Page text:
But then he spotted the buttons on Elspeth's blouses. And those were just far too tempting. Because maybe those would taste just like his favourite chocolate buttons. There was no way Gerald could resist sampling just one button. How could anyone be expected to leave a button uneaten when it might taste of chocolate? Elspeth agreed that this was a very reasonable point.
After eating a button he found he couldn't stop. Gerald was far hungrier than he thought. Pretty soon all the blouses had gone and he moved onto the trousers. The material had been a bit tough so he needed to clear his palate by devouring Elspeth's silky knickers and drinking the water from the bird bath. Finally, to round off the meal in style with a dessert worthy of the finest restaurant, he enjoyed polishing off all the embroidered handkerchiefs. A most satisfactory meal he thought and he was no longer hungry.
Gerald was proud. He had eaten well without breaking his fast. Shirt buttons are in no way chocolate buttons. And Elspeth's silky knickers had very little in common with cherry pips in the manner of culinary delight. As for the fasting from horn making? That had been a crazy idea in the first place because he'd never before made a horn and wouldn't know how. In any case, walrus tusks were a rarity in Biggleswade.
Elspeth wasn't at all happy though. Those had been her favourite knickers and she had cleaned one of the blouses especially so she could show it off when at the vicar's garden party. Whatever could she do about that. While she agreed it was marvellous that Gerald had not broken his fast and risked the extreme annoyance of the Good Lord, she wished she had some trousers to put on. Why couldn't Gerald just have rung the doorbell? She could have fed him strawberry tarts and her famous elderflower cordial.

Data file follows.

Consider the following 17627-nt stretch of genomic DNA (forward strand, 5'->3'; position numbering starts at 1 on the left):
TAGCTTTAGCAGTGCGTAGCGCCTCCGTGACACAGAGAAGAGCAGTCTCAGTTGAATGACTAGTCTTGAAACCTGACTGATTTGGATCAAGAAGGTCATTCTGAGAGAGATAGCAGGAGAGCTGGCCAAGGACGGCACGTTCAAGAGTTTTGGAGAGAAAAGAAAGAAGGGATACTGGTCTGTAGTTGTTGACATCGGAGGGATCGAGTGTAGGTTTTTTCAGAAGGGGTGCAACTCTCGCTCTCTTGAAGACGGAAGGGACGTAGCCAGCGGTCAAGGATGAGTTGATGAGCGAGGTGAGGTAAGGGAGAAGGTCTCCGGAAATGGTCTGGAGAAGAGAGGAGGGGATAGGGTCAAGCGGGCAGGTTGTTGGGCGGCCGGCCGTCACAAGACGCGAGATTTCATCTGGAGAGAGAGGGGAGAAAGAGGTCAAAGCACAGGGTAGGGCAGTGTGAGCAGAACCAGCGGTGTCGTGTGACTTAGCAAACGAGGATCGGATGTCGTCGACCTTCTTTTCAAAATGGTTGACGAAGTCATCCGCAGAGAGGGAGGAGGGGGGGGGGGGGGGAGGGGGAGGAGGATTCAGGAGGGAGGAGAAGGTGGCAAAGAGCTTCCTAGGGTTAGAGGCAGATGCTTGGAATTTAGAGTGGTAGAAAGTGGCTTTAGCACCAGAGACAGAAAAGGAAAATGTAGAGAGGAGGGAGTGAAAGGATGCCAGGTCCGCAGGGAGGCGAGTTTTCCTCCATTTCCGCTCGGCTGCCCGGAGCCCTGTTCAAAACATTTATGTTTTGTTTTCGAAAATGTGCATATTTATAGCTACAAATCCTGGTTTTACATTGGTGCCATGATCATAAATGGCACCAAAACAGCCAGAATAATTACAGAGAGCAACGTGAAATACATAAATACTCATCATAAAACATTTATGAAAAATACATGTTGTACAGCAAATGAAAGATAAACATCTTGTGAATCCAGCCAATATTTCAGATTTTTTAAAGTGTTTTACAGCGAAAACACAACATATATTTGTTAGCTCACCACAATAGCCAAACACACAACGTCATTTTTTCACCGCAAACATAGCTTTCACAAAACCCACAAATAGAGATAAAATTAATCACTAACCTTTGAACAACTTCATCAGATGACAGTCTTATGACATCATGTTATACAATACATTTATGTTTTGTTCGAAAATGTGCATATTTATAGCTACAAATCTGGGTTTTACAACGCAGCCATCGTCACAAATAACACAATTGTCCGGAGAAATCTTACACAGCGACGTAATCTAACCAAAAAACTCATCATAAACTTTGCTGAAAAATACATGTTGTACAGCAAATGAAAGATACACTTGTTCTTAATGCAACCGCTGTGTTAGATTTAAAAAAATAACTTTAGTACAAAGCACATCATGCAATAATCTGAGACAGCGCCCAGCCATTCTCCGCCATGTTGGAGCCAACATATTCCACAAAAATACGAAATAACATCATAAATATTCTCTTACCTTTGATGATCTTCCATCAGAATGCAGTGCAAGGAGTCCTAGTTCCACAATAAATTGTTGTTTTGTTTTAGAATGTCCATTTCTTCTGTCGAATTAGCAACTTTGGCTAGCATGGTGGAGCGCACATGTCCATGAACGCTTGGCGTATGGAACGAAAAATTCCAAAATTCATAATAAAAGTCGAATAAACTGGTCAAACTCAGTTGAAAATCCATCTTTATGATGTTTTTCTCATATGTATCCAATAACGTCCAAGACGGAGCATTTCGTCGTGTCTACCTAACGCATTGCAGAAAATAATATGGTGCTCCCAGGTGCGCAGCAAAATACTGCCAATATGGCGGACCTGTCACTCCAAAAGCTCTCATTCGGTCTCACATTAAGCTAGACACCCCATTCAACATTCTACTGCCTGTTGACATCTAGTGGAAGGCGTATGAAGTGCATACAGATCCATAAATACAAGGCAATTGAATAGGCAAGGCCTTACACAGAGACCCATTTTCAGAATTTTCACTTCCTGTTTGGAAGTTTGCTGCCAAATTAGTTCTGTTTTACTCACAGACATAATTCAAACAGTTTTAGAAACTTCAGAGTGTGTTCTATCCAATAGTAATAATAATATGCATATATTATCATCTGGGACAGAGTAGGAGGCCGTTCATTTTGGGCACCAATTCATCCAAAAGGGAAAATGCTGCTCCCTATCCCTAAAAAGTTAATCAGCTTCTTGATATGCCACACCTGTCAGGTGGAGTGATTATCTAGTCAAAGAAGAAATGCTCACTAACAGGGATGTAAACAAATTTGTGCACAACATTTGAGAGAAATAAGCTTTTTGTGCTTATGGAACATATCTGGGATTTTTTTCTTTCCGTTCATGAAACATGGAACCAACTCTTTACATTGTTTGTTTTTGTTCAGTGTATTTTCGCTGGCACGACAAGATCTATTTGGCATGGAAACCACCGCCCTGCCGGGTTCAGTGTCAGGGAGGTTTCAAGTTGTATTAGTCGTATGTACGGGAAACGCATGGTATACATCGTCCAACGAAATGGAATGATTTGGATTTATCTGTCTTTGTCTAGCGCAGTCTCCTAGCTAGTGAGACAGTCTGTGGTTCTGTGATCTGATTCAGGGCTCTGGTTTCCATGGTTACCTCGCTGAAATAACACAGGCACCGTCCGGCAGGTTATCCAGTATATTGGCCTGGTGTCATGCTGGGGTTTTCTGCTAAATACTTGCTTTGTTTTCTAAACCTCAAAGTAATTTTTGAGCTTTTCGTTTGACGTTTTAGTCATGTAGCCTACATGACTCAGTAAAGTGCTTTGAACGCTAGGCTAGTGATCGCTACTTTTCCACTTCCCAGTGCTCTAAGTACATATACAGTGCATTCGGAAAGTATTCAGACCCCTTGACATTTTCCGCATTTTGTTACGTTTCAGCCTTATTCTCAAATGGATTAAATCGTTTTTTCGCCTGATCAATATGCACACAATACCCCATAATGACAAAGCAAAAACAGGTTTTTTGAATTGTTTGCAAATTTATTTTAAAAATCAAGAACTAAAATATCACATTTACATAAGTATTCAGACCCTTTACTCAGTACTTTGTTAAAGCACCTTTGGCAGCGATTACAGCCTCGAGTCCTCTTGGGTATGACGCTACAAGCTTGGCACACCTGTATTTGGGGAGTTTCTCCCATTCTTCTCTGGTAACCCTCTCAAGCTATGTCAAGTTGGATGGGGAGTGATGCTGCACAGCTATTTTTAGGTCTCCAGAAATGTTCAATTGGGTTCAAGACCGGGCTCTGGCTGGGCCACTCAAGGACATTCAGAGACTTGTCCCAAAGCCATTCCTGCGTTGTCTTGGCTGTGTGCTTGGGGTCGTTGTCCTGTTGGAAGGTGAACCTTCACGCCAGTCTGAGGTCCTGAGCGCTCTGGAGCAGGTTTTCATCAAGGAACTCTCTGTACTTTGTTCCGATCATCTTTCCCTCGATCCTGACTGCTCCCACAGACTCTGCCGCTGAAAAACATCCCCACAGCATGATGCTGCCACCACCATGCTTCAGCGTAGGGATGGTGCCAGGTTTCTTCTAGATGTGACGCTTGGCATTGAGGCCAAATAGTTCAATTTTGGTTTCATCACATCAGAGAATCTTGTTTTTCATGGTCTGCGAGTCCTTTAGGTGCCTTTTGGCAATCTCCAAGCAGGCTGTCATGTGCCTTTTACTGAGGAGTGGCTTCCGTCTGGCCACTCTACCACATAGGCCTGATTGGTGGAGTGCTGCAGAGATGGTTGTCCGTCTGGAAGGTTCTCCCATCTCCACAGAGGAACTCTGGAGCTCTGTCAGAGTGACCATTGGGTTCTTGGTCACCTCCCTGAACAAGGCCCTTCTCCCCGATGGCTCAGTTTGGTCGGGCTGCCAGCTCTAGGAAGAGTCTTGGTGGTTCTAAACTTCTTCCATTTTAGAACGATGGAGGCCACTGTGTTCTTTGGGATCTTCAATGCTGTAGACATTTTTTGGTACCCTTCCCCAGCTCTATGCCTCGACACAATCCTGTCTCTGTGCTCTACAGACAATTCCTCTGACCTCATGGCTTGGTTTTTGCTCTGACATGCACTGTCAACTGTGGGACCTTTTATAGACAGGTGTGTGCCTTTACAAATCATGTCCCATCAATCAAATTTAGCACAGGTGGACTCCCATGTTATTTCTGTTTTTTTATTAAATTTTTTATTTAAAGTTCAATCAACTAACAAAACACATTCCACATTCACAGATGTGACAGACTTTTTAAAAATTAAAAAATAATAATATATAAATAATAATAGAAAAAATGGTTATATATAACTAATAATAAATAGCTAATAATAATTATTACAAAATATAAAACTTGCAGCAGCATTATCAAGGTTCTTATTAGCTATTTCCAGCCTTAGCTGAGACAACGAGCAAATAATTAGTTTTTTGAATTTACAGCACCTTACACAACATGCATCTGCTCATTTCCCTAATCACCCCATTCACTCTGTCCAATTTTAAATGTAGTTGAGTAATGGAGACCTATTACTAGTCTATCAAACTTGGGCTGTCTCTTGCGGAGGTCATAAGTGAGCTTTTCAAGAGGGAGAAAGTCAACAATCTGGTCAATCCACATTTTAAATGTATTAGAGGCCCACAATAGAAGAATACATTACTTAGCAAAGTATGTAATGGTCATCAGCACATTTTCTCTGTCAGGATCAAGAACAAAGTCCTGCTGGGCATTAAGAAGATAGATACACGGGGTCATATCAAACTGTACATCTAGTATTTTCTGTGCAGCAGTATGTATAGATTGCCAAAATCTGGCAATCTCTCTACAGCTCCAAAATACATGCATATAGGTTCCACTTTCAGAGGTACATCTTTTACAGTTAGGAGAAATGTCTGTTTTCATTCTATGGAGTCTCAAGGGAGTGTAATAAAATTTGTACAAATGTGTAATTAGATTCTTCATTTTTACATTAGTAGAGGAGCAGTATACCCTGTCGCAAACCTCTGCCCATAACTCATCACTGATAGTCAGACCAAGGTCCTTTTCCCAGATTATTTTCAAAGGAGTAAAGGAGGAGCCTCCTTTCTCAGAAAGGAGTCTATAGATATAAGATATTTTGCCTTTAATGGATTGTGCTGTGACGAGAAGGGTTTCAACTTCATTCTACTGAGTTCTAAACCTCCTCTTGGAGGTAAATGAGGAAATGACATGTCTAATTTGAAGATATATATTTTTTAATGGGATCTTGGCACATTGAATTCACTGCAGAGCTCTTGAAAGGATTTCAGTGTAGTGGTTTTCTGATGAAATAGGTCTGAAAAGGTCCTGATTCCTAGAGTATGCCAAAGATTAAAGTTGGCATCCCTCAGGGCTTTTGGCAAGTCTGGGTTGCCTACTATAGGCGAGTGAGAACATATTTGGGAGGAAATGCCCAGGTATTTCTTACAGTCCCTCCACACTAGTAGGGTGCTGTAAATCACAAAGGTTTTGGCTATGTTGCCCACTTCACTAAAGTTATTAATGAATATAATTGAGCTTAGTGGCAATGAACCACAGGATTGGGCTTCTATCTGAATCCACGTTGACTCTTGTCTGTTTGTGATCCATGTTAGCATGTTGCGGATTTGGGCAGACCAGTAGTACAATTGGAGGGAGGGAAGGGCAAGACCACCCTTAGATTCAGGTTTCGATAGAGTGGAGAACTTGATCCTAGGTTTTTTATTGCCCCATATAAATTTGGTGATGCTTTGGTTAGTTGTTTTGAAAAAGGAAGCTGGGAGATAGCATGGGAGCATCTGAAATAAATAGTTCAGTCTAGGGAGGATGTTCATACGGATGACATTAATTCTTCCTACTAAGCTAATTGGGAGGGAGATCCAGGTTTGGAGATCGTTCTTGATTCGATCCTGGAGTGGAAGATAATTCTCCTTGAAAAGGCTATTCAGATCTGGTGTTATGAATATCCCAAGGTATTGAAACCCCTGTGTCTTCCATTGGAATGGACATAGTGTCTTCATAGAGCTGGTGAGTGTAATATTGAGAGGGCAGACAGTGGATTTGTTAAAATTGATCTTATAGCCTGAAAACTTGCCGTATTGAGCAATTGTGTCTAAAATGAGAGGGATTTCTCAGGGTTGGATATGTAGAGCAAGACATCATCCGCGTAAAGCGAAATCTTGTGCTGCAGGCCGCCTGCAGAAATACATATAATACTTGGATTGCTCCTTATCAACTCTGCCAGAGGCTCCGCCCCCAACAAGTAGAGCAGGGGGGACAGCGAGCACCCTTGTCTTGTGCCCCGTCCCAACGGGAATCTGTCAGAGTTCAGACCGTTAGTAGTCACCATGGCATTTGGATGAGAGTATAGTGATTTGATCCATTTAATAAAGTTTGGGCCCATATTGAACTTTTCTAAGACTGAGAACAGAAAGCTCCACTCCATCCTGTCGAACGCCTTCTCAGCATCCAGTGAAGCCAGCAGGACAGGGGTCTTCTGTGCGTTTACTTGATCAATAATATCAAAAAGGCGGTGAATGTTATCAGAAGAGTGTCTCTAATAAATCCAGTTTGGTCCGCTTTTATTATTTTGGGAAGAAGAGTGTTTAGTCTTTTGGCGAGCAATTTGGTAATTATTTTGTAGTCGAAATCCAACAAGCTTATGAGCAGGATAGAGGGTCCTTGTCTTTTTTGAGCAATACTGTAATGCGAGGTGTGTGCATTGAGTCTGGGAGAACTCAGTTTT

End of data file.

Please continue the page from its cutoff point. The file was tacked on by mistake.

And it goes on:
Even Gerald had to admit that those did not contain chocolate nor cherry pips, let alone walrus tusks. And they would have tasted much better than the embroidered handkerchiefs too. Plus by now he was feeling a touch of indigestion. All those buttons were making his tummy rumble so loudly that it was getting embarrassing.
Elspeth looked at Gerald. He was a silly man and she had no blouse with which to impress the vicar and her wife. But Gerald looked so sorry now that Elspeth could only forgive him, if only he would come to the bakery with her in the morning and buy her a coat.
Besides which, she still had strawberry tarts and elderflower cordial inside. So Gerald and Elspeth ate together and smiled because, for some reason they couldn't quite fathom, there was no ironing to be done that night.
The time she felt the happiest and most carefree was three o'clock in the morning. That was the quiet time. True, there was no traffic outside blurring her mind. But it was more than that.
At night the wires were quieter. People used less power so the hum from the electric appliances and the current through the system would retreat to a background buzz that she could ignore. And the people slept.
Being able to hear the thoughts of the people and feel what they felt had its advantages. But not being able to stop hearing and feeling them was the worst thing she knew. At night they were quiet. At night she could hear her own mind and feel her own heart without having to work in case she be engulfed by others.
She would sleep through the day, almost overdosing on the medication and lying in a double sound proofed cellar to eliminate almost all risk of being waken. The days were almost unbearable. The dreadful agony not just of the cries of the broken-hearted and the terrified but of all the laughs too. Overpowering, overwhelming, and with no way to lessen the pounding and the screeching intensity except through sweet sleep.
At night she could wake and could survive in the comparative quiet of a world at rest. She supposed her greatest blessing was that she could not hear them dream, that even the worst nightmare was somehow beyond her reach.
Three o'clock. The quiet time. The safe time when she could allow herself to not be drugged, allow her own mind the space to run, her own body the chance to leave the cellar and walk. At three o'clock the storm of the sea fell away into shallow waves on the sand.
At three o'clock, if she chose, she could block out that calmer background and only she would remain.
She alone, one voice and one mind in the clarity of the stars.